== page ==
I am a writer. When I am upset, I write. When my mind needs clarity, I write. When my mind refuses to rest and longs for expression, I write. So bare with me, and feel free to share your thoughts as well.
For those of you who read my post, Angry, this is a semblance of a follow up to that post along with a few reflections on rearing a big family in a little family world. If you haven’t read that post, you might want to read it before you read this one.
Last night we met with the the principal of the Christian middle school where our daughter attends. He is a wonderful godly man and a dear personal friend. His love for our children and his spiritual guidance and care has been a blessing in our children’s lives. We are thankful for his Christ-like walk and commitment to be true to his convictions as he shepherds the school.
Apparently, our daughter did not make National Junior Honor Society for a perceived opinion that she was lacking in the area of service and leadership. Why was she lacking? The main reason that was presented to us was her lack of participation in our church youth group.
That sends my mind reeling. Is youth group participation a prerequisite for a godly walk? Is a child always better off when they participate in church youth group activities? Is the Bible clear that teenagers must be active in youth activities in order to be leaders and to have opportunities to serve?
I think not. While I am not against youth groups at all, I am against the assumption that if a child does not participate, they are somehow woefully lacking. Youth groups provide a service to Christian families and are an outreach to the un-churched. They provide enriching activities for children and offer an opportunity for the gospel to be preached. Youth groups provide ammusement, and in some cases healthy role models. They can be a safe haven for troubled children. And they can be service oriented as well which can provide a fertile soil in which teenagers can have an opportunity to serve. They can be an asset to parents.
They can be, but are they a must?
As I have articulated before, we are parenting a large family. Sometimes parents of large families have difficult decisions to make.
We have chosen not to have our children participate in our church youth group. We have chosen to send our children to Christian school and to have family devotions. These choices come with a significant cost. A Christian school education is expensive. We are not a poor family. We have a lovely home, my husband has an excellent salary, I have been afforded the incredible blessing of being a stay at home mom, and we are blessed.
Having said that, we have had to make choices.
Big families are astronomically expensive. Everything we do is expensive. Our grocery bill alone is staggering. Every time we drive our van, we are burning funds at an exorbitant rate. Every time we step out of our door, we spend more than the average family does. Participating in a church youth group is expensive for a large family. I am not complaining. We chose to allow God to determine the size of our family. I have no regrets. But the fact remains that large families are not as portable as small ones, and they are more expensive. In order for us to be able to participate in all of the church activities, we would definitely have to home school.
My husband gets home from work at seven thirty every evening after a three hour round trip commute. Our evenings are short. In order for us to be at Church on Wednesday nights, I would have to leave my husband and go alone.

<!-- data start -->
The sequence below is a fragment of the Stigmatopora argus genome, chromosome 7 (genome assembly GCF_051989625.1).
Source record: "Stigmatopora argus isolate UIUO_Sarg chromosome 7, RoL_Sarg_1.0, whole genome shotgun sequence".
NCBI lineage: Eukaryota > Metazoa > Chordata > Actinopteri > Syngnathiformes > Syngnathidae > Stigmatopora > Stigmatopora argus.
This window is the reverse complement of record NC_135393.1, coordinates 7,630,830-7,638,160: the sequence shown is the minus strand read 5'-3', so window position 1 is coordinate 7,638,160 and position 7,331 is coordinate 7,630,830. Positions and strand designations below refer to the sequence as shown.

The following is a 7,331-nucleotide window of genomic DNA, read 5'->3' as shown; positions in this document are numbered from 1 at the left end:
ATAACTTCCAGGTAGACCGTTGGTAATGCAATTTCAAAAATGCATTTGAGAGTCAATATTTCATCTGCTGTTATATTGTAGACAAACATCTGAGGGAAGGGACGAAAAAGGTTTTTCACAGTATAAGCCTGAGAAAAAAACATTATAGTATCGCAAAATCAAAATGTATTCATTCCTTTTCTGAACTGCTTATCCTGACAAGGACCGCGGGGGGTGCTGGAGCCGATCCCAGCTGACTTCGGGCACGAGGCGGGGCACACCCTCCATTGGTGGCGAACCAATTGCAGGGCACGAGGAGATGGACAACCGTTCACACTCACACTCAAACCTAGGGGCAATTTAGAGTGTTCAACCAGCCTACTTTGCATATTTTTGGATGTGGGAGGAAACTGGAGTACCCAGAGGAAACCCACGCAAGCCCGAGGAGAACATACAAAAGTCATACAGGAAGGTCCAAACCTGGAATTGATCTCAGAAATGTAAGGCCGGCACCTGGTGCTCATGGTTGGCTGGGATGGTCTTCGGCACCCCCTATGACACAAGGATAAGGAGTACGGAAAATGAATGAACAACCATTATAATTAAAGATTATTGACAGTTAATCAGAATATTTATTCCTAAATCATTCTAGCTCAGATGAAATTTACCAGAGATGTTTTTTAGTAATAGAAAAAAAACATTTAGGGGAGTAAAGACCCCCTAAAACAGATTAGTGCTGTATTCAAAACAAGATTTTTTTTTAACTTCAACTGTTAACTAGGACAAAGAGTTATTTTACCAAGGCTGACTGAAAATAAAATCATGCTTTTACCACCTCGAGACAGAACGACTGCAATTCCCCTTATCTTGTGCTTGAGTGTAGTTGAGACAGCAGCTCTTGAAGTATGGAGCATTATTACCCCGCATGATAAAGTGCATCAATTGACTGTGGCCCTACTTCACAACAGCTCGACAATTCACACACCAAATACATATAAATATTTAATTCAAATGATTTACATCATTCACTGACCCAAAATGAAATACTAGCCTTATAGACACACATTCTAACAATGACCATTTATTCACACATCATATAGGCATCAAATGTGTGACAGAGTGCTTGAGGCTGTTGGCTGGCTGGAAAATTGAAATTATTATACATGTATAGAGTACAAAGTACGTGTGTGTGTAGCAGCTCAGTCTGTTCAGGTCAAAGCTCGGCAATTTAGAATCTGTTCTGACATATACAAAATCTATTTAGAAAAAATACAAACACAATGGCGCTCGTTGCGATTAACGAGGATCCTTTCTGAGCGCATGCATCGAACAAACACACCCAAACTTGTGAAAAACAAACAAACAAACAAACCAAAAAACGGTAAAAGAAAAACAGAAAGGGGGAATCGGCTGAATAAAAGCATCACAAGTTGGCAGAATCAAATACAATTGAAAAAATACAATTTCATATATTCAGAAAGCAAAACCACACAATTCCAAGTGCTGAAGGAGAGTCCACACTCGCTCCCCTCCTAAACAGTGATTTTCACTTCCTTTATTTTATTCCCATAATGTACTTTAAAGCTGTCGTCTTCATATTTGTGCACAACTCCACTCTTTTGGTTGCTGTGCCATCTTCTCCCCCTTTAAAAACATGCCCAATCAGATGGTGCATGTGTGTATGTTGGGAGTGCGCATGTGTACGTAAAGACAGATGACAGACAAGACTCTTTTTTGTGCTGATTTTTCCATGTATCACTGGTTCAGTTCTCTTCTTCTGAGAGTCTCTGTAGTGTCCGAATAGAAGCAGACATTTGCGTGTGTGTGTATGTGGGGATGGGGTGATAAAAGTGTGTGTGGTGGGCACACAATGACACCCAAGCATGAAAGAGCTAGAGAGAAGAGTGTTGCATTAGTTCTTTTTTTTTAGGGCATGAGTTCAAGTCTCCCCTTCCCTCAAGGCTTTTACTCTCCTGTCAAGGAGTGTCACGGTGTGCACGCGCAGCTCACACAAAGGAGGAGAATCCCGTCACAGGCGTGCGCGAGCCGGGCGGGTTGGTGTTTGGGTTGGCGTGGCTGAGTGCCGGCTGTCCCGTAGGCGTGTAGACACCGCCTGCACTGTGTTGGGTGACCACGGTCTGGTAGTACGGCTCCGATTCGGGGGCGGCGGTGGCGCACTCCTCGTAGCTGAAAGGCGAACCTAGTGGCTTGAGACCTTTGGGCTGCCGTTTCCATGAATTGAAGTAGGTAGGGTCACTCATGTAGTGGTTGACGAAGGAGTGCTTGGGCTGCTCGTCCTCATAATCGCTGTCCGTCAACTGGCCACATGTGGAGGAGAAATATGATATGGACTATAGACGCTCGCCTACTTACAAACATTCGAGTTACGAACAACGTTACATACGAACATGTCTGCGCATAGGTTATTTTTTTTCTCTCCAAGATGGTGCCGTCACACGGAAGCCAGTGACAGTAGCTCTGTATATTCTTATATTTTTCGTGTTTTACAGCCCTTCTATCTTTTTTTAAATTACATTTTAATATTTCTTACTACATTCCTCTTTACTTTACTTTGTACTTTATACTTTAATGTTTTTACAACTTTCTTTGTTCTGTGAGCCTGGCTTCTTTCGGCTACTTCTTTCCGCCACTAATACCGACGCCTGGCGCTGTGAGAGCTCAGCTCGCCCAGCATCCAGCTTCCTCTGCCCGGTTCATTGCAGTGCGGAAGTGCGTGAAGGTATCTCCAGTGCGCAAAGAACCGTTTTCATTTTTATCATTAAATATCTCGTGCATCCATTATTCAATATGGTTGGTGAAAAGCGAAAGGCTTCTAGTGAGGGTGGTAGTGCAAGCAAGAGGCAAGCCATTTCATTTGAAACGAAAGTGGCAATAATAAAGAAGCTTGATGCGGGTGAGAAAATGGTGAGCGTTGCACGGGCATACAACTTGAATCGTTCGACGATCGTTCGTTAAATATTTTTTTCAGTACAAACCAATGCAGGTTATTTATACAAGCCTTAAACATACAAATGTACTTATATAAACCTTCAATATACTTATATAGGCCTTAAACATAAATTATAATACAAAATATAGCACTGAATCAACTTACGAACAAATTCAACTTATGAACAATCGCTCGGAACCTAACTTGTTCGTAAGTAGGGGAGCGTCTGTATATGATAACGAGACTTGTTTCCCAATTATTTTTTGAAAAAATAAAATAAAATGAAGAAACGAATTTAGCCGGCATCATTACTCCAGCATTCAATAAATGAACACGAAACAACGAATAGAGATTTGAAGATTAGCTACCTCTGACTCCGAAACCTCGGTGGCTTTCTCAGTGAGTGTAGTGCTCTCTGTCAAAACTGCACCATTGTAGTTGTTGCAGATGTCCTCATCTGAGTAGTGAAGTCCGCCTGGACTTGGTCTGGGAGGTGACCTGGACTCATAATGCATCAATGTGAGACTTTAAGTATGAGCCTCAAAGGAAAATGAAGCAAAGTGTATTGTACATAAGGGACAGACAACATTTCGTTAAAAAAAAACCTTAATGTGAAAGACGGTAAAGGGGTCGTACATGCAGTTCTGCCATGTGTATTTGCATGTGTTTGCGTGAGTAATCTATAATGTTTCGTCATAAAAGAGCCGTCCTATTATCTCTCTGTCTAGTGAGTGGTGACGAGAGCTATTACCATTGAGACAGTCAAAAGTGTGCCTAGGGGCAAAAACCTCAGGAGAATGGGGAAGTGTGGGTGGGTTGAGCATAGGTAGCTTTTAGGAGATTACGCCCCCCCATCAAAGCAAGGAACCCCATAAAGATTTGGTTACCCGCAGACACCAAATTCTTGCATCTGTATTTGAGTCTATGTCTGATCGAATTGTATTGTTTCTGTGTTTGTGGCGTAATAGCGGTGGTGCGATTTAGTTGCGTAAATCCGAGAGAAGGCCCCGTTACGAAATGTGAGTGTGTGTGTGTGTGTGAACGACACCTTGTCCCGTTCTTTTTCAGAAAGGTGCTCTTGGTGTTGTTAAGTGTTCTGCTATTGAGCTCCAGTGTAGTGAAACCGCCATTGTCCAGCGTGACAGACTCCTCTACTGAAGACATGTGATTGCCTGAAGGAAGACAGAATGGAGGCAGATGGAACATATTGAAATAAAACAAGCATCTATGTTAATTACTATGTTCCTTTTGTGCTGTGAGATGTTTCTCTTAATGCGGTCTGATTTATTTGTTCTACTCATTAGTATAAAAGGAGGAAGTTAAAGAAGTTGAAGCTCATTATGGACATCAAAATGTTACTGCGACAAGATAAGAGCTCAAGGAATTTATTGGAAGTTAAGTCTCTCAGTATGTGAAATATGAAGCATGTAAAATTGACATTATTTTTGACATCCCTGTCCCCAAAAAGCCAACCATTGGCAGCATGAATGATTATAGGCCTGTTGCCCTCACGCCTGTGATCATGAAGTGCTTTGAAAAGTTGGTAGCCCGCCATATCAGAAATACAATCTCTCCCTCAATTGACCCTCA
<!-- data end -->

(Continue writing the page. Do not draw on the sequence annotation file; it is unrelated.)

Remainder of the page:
We have chosen to have family devotions every evening at eight. There are occasions when we miss, but they are rare. We have tried to be rigid about ending our days as a family reading the Word of God. The benefits of that choice for our family have been enormous.
When a family deliberately sets aside the busyness of their days and pauses to reflect on God’s Word together, wonderful things happen. Children learn a reason to behave. They learn to be considerate. They learn to listen. They learn to express themselves in a multi-age group. They learn to be respectful of each other. They learn to let daily quarrels go in exchange for family unity. They learn they are a part of something bigger than themselves. They learn to appreciate their need for God. But even this wonderful choice comes at a cost.
A family can’t run around all the time, and still have time to be home together, to read the word of God together, to learn to get along with and forgive each other. Family relationships can not completely develop when our lives are too hurried and children are constantly being whisked off to activity after activity apart from their families, no matter how good those activities are. Sometimes families have to give up what is good in exchange for something better.
It is popular in our culture to lump age groups together, and to assume that more time with people of the same age group is growth producing. Here is where I strongly disagree. Constantly lumping children with children of the same age does not inspire growth. It creates kids with an attitude that life revolves around them, and that families must constantly sacrifice for their ability to be amused.
God created the perfect environment for raising children when He created the family. For families to constantly fill their lives with things that draw the family apart is detrimental to our children’s development. It does not produce leaders. It produces selfish children who do not know how to give or to put another before themselves.
Perhaps large families are limiting in some ways. Sometimes less is better.
And sometimes, people from smaller families completely miss what we’re doing here. And that’s really okay. No paper or human recognition can take away the blessing of a daughter who is learning to love, to give and to lead in her large family.